Friday, June 16, 2006

The Smoky Hill River Festival last week

I can hardly believe a week has gone by since the first day of the 30th annual Smoky Hill River Festival. I've been a bit busy, to say the least.

I love this festival. I even love it when it's 100 degrees fahrenheit, when nobody has energy, when I can't remember any stories in my repertoire, when my hands are melting inside the puppets, when I'm drinkng fifteen bottles of water just to keep minimally hydrated. That's how Friday and Saturday were. Sunday was cooler, audiences and performers were more lively, and it was generally an easier day.

Here's what I love about the festival:

The crowds are friendly and the general atmosphere is relaxed. Everybody expects to have a good time, so they do. There's a strong sense of tradition--people come back year after year.

It's big fun to perform on the Storytelling Stage, a separate venue from the Children's Stage. Over in this shady tent, I often get groupies, kids and adults who have seen me at the festival in the past or in other venues. I'm happy to fill requests and to tell stories they might not have heard before. Newcomers to storytelling also come to the tent to see what it's all about. It's especially nice when families come to the stage and sit for hours listening to one storyteller after another.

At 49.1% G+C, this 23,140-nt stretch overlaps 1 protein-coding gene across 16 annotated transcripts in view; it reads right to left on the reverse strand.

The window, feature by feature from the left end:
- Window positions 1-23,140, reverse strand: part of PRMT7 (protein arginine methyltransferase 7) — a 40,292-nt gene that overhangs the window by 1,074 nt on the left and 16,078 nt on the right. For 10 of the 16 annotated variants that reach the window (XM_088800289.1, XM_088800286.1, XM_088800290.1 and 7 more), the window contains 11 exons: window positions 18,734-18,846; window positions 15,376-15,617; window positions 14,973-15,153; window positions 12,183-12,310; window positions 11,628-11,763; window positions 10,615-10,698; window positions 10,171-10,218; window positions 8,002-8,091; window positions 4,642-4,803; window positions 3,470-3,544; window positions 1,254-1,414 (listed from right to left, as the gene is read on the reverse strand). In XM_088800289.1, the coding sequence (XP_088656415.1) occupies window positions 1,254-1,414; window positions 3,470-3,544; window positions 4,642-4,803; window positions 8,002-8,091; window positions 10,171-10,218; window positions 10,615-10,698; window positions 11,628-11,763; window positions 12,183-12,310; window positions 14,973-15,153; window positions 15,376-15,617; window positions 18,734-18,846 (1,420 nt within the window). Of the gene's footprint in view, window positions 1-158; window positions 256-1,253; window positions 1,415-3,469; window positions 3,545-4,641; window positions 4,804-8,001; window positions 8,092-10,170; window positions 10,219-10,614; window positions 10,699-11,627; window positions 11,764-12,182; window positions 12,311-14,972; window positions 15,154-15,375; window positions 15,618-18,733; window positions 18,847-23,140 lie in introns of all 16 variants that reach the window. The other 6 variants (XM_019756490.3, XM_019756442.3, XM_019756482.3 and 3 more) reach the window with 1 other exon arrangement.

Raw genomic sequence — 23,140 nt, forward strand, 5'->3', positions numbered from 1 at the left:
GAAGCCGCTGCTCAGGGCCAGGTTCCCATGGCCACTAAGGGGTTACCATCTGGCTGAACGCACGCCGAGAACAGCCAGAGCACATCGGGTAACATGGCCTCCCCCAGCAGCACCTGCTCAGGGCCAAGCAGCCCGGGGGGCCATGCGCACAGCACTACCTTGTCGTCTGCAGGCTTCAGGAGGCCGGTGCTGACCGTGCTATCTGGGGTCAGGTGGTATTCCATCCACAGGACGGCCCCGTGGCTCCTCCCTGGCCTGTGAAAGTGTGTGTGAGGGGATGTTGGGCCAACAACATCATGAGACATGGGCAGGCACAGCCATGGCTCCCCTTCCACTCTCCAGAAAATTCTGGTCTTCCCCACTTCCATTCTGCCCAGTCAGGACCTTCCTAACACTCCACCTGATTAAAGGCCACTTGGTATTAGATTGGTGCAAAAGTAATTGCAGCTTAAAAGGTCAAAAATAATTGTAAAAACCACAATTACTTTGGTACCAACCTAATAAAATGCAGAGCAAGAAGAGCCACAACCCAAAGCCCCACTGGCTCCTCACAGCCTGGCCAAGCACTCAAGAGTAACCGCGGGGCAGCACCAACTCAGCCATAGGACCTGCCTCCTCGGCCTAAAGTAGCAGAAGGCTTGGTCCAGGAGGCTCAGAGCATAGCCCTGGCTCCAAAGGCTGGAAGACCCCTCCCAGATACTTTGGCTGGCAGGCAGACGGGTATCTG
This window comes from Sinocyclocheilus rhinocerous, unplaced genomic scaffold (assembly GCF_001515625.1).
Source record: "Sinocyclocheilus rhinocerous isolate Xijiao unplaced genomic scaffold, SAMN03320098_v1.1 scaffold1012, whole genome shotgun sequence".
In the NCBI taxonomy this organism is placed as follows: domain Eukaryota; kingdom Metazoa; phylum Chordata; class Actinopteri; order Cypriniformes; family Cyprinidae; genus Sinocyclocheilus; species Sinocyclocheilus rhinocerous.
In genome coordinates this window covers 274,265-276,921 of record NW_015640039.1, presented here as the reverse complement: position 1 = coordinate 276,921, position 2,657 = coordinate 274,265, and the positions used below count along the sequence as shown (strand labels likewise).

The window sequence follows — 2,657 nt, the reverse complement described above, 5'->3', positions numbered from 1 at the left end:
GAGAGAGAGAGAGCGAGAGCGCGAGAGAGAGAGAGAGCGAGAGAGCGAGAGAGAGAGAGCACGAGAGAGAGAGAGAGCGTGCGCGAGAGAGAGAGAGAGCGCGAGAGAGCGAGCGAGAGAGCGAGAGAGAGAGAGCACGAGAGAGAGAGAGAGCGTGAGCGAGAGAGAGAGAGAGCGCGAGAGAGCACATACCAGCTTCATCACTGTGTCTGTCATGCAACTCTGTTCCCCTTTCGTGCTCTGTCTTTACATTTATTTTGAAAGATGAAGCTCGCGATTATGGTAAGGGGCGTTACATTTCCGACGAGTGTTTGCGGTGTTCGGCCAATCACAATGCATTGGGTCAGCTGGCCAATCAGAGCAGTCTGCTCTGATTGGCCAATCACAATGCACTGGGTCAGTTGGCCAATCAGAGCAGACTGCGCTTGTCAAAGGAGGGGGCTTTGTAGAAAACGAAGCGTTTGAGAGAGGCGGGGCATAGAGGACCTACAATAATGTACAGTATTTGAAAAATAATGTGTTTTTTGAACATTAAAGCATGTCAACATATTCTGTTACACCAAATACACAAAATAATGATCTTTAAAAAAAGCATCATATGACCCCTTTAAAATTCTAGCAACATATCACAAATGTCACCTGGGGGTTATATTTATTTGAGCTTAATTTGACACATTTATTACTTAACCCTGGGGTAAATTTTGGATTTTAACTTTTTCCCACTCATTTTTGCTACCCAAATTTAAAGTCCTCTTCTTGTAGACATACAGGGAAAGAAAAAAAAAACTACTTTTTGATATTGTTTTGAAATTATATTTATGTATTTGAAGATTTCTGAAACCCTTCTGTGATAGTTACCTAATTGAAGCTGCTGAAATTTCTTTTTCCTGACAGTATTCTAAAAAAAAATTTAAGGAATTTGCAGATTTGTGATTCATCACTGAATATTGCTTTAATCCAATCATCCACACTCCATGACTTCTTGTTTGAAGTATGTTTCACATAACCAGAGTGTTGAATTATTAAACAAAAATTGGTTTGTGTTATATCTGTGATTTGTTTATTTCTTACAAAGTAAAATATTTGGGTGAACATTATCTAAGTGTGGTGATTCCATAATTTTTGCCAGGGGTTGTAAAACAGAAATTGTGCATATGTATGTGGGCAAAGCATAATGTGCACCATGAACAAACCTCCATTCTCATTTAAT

The other performers are always high-caliber, and great fun to hang out with in between sets and afterwards. This builds the appreciation for storytelling in Kansas. This year, the National Storytelling Network is giving Sharon Benson of the Salina Arts and Humanities Commission a regional award for bringing so much storytelling to Kansas, both for the festival and for the Arts Infusion program in the schools. This year Sharon brought in Eth-noh-tec, Ricardo Provencio, Joyce Slater and me.

Because I rove around the festival grounds with a puppet, I get to make people laugh while enjoying the music from both stages (Trixie and Mavis both love to dance), the arts, the crafts, the children's activities and the food.

Did I mention the food? Yum. I don't go in for the seafood quesadillas (in Kansas in the summer? Yikes!) or the giant turkey legs, but my favorites are the Indian tacos, Italian sausage, homemade vanilla ice cream and fresh squeezed lemonade.

On top of all this, the festival staff and volunteers take great care of the performers. They understand the limitations of an outdoor festival (heat, humidity, etc.) and make a real effort to help us out so we can perform at our best.

1 comment:

Anonymous said...

No wonder you like the Smoky Hill River Festival! It sounds like a lot of fun.